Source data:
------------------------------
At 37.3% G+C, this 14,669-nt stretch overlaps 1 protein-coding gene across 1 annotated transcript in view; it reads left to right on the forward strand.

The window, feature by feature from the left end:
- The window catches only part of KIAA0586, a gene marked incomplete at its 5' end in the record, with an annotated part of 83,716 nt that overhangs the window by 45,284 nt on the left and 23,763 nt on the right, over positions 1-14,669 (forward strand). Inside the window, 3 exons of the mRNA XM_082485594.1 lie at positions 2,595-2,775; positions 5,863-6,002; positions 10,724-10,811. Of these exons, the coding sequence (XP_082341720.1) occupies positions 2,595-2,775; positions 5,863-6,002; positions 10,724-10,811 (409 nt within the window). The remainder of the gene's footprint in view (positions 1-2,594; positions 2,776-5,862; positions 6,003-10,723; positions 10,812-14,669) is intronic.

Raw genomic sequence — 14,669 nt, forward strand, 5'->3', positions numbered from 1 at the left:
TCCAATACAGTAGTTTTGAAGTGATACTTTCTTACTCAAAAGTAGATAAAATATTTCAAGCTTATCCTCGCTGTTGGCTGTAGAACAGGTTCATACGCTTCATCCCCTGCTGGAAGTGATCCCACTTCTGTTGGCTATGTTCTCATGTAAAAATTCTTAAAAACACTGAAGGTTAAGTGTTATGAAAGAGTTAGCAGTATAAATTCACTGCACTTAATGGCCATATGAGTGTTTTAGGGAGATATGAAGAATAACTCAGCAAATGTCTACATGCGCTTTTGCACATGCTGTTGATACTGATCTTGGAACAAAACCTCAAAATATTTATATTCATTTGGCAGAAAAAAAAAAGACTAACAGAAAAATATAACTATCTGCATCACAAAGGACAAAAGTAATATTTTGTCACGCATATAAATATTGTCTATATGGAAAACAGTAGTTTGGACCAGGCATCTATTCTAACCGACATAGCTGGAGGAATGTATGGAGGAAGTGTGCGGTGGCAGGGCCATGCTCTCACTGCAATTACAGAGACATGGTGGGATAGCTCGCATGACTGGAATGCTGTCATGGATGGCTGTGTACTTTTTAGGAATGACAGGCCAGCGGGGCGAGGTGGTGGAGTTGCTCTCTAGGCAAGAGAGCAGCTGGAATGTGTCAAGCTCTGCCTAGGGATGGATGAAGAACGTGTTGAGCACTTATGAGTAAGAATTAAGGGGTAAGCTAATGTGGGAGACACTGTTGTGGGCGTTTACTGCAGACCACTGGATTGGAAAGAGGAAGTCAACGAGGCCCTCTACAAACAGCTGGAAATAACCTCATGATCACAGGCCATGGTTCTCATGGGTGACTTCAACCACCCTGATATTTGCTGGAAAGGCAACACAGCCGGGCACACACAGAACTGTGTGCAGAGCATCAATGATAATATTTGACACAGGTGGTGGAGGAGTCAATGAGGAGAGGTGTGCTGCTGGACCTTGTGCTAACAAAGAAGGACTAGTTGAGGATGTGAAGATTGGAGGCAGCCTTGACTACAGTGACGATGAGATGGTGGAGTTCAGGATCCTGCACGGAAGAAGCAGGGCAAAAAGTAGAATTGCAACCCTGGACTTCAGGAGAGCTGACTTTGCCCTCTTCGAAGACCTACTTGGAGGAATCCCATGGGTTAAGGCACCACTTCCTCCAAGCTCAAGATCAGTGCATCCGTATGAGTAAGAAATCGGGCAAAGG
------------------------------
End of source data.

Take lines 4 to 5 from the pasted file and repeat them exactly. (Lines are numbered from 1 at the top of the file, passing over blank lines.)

Raw genomic sequence — 14,669 nt, forward strand, 5'->3', positions numbered from 1 at the left:
TCCAATACAGTAGTTTTGAAGTGATACTTTCTTACTCAAAAGTAGATAAAATATTTCAAGCTTATCCTCGCTGTTGGCTGTAGAACAGGTTCATACGCTTCATCCCCTGCTGGAAGTGATCCCACTTCTGTTGGCTATGTTCTCATGTAAAAATTCTTAAAAACACTGAAGGTTAAGTGTTATGAAAGAGTTAGCAGTATAAATTCACTGCACTTAATGGCCATATGAGTGTTTTAGGGAGATATGAAGAATAACTCAGCAAATGTCTACATGCGCTTTTGCACATGCTGTTGATACTGATCTTGGAACAAAACCTCAAAATATTTATATTCATTTGGCAGAAAAAAAAAAGACTAACAGAAAAATATAACTATCTGCATCACAAAGGACAAAAGTAATATTTTGTCACGCATATAAATATTGTCTATATGGAAAACAGTAGTTTGGACCAGGCATCTATTCTAACCGACATAGCTGGAGGAATGTATGGAGGAAGTGTGCGGTGGCAGGGCCATGCTCTCACTGCAATTACAGAGACATGGTGGGATAGCTCGCATGACTGGAATGCTGTCATGGATGGCTGTGTACTTTTTAGGAATGACAGGCCAGCGGGGCGAGGTGGTGGAGTTGCTCTCTAGGCAAGAGAGCAGCTGGAATGTGTCAAGCTCTGCCTAGGGATGGATGAAGAACGTGTTGAGCACTTATGAGTAAGAATTAAGGGGTAAGCTAATGTGGGAGACACTGTTGTGGGCGTTTACTGCAGACCACTGGATTGGAAAGAGGAAGTCAACGAGGCCCTCTACAAACAGCTGGAAATAACCTCATGATCACAGGCCATGGTTCTCATGGGTGACTTCAACCACCCTGATATTTGCTGGAAAGGCAACACAGCCGGGCACACACAGAACTGTGTGCAGAGCATCAATGATAATATTTGACACAGGTGGTGGAGGAGTCAATGAGGAGAGGTGTGCTGCTGGACCTTGTGCTAACAAAGAAGGACTAGTTGAGGATGTGAAGATTGGAGGCAGCCTTGACTACAGTGACGATGAGATGGTGGAGTTCAGGATCCTGCACGGAAGAAGCAGGGCAAAAAGTAGAATTGCAACCCTGGACTTCAGGAGAGCTGACTTTGCCCTCTTCGAAGACCTACTTGGAGGAATCCCATGGGTTAAGGCACCACTTCCTCCAAGCTCAAGATCAGTGCATCCGTATGAGTAAGAAATCGGGCAAAGG